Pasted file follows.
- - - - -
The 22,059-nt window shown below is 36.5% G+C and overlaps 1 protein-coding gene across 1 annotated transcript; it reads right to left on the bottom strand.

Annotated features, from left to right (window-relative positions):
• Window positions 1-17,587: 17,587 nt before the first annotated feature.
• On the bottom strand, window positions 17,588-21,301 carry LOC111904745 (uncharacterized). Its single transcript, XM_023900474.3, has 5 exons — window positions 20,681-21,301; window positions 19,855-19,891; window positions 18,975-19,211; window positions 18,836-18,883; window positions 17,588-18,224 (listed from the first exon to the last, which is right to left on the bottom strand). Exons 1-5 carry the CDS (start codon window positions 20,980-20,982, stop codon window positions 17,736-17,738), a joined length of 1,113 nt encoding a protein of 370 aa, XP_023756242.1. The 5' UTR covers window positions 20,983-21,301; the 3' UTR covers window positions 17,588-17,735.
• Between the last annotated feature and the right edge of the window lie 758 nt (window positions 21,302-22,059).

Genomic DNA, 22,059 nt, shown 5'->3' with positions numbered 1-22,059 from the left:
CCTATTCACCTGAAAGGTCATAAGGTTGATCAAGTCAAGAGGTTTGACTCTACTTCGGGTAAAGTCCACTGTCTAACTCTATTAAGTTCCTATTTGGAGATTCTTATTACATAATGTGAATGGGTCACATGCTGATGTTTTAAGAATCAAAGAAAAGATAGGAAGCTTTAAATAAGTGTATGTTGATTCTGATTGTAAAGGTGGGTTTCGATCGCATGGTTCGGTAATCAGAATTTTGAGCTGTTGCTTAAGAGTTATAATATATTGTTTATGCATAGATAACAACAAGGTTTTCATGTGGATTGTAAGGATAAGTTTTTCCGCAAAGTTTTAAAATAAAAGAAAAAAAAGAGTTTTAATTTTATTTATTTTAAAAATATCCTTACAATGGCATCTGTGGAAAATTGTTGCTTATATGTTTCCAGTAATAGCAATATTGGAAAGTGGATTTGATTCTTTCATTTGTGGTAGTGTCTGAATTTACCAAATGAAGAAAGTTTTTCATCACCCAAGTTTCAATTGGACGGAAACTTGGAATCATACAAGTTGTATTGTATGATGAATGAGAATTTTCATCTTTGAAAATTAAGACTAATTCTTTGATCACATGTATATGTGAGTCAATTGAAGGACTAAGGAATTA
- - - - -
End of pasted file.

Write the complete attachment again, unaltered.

The 22,059-nt window shown below is 36.5% G+C and overlaps 1 protein-coding gene across 1 annotated transcript; it reads right to left on the bottom strand.

Annotated features, from left to right (window-relative positions):
• Window positions 1-17,587: 17,587 nt before the first annotated feature.
• On the bottom strand, window positions 17,588-21,301 carry LOC111904745 (uncharacterized). Its single transcript, XM_023900474.3, has 5 exons — window positions 20,681-21,301; window positions 19,855-19,891; window positions 18,975-19,211; window positions 18,836-18,883; window positions 17,588-18,224 (listed from the first exon to the last, which is right to left on the bottom strand). Exons 1-5 carry the CDS (start codon window positions 20,980-20,982, stop codon window positions 17,736-17,738), a joined length of 1,113 nt encoding a protein of 370 aa, XP_023756242.1. The 5' UTR covers window positions 20,983-21,301; the 3' UTR covers window positions 17,588-17,735.
• Between the last annotated feature and the right edge of the window lie 758 nt (window positions 21,302-22,059).

Genomic DNA, 22,059 nt, shown 5'->3' with positions numbered 1-22,059 from the left:
CCTATTCACCTGAAAGGTCATAAGGTTGATCAAGTCAAGAGGTTTGACTCTACTTCGGGTAAAGTCCACTGTCTAACTCTATTAAGTTCCTATTTGGAGATTCTTATTACATAATGTGAATGGGTCACATGCTGATGTTTTAAGAATCAAAGAAAAGATAGGAAGCTTTAAATAAGTGTATGTTGATTCTGATTGTAAAGGTGGGTTTCGATCGCATGGTTCGGTAATCAGAATTTTGAGCTGTTGCTTAAGAGTTATAATATATTGTTTATGCATAGATAACAACAAGGTTTTCATGTGGATTGTAAGGATAAGTTTTTCCGCAAAGTTTTAAAATAAAAGAAAAAAAAGAGTTTTAATTTTATTTATTTTAAAAATATCCTTACAATGGCATCTGTGGAAAATTGTTGCTTATATGTTTCCAGTAATAGCAATATTGGAAAGTGGATTTGATTCTTTCATTTGTGGTAGTGTCTGAATTTACCAAATGAAGAAAGTTTTTCATCACCCAAGTTTCAATTGGACGGAAACTTGGAATCATACAAGTTGTATTGTATGATGAATGAGAATTTTCATCTTTGAAAATTAAGACTAATTCTTTGATCACATGTATATGTGAGTCAATTGAAGGACTAAGGAATTA